My Grandmother Hamilton was a wonderful woman
My Dad grew up in a family of six boys. By the time I was on the scene my grandmother still had one of her boys at home, my uncle Wayne, who was three years older than me. He used to let me tag along with him and his friends. My grandmother used to make him play with me. Actually I considered him like the older brother I never had. Some of my memories include the 1930 something Willys auto that had to be “cranked” to start that my grandfather kept in the garage out back near the outhouse, which many houses on the edge of town still had before indoor plumbing was available. I remember at least once my uncle taking me for a “forbidden” ride in that old Willys.
My grandmother Bertha, or as Wayne sometimes called her teasingly, “Bert,” always had a substantial garden. When I would stay with her, toward the end of summer, she would take me out to the garden and we would pick a dozen or so ears of sweet corn, “shuck” them together, boil them in a big kettle, and sit down with a big brick of butter and eat them all for lunch. This could be one reason for my difficulty with my weight while growing up.
My Uncle Dean
My grandmother was a devout Seventh Day Adventist who used to tell me the most frightening tales from the Book of Revelation that filled me with images of the agony and suffering of those who rejected Christ. But she always kept my attention. She was in many ways a simple woman who tried to live her faith and always spoke of Jesus as though she was speaking of her best friend. She was also one of the kindest persons I ever knew. I never heard her say a negative word about another, which amazed me in later years knowing that her firstborn, Francis, died an alcoholic; her second, Edward, also an alcoholic, died after spending the bulk of his adult life in prison; my Dad, Floyd, gave her years of grief from his alcoholism, though he finally recovered and led a somewhat happy life; her 4th son, Robert, the light of her life, became an Adventist missionary to Pakistan, then returned home to divorce his wife and marry a young “adopted” Pakistani girl brought back with them; Dean, the 5th son, returned from the Korean War and was killed while walking along a highway at night in a drunken state; but my Uncle Wayne, after the usual rebellious years, some of which I witnessed, graduated from high school, spent a distinguished career in the Air Force, married a wonderful woman and raised a family and now lives retired in Iowa. We keep in touch through my mother but only see each other on occasion these days.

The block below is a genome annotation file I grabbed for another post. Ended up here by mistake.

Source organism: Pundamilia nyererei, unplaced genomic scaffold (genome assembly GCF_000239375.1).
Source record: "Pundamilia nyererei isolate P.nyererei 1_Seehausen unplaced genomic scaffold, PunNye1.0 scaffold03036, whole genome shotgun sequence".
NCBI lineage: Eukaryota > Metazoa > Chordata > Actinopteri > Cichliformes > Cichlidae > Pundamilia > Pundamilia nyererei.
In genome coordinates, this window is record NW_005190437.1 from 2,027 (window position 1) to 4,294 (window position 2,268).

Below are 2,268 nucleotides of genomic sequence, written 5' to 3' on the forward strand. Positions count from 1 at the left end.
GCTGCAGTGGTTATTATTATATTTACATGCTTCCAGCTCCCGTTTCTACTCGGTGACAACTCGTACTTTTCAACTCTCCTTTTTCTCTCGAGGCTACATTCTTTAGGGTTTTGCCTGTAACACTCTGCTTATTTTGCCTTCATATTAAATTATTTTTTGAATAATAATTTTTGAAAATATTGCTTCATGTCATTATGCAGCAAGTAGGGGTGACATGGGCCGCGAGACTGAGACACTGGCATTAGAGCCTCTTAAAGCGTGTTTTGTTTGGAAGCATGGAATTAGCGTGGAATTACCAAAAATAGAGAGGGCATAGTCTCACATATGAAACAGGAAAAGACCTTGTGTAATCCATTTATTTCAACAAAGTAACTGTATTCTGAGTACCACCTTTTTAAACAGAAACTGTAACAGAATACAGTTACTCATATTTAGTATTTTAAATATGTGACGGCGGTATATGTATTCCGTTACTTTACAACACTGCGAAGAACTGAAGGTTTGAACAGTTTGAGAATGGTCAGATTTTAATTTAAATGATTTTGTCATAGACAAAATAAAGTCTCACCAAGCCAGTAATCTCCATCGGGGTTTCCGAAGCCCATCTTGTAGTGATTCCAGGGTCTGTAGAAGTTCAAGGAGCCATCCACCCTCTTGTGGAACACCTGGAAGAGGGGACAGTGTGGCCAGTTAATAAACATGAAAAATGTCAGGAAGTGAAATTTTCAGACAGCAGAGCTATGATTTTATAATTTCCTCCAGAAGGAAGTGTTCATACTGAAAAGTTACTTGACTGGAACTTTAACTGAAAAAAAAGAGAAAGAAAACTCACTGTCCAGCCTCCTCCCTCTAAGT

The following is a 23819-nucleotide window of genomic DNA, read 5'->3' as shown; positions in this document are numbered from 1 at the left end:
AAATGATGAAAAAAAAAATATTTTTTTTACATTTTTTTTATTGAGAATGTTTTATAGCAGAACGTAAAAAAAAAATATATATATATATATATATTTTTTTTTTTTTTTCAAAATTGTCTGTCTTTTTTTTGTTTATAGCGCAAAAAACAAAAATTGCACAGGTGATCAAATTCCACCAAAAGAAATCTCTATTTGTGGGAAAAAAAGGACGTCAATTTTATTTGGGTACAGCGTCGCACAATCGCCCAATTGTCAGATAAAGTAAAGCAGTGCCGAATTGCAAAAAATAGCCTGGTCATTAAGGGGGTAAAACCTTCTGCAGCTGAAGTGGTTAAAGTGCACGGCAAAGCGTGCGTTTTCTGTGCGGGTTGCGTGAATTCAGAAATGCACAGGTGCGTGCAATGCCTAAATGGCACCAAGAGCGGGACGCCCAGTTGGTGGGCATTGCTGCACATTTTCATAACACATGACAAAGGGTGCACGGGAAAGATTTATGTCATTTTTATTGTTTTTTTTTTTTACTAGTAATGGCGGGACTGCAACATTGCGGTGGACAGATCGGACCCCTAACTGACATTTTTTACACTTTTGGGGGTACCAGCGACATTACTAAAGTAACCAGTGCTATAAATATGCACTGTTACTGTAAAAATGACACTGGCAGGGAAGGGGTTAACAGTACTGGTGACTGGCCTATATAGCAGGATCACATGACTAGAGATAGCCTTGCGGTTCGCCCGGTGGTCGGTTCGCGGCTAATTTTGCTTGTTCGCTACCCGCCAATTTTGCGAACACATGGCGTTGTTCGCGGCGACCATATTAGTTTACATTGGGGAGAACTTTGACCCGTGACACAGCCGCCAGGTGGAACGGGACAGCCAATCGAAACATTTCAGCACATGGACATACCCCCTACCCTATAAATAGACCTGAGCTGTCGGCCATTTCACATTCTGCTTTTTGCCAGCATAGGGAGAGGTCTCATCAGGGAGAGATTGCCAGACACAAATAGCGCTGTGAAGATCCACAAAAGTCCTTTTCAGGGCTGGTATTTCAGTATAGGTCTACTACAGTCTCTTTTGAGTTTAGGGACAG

But I wanted to get this down in writing before I’m gone as a testimony to my grandmother Hamilton, who also had a hand in raising me and who loved all of her sons and grand children with the love of her best friend, Jesus.
My Uncle Wayne and me at my Dad’s funeral in 1976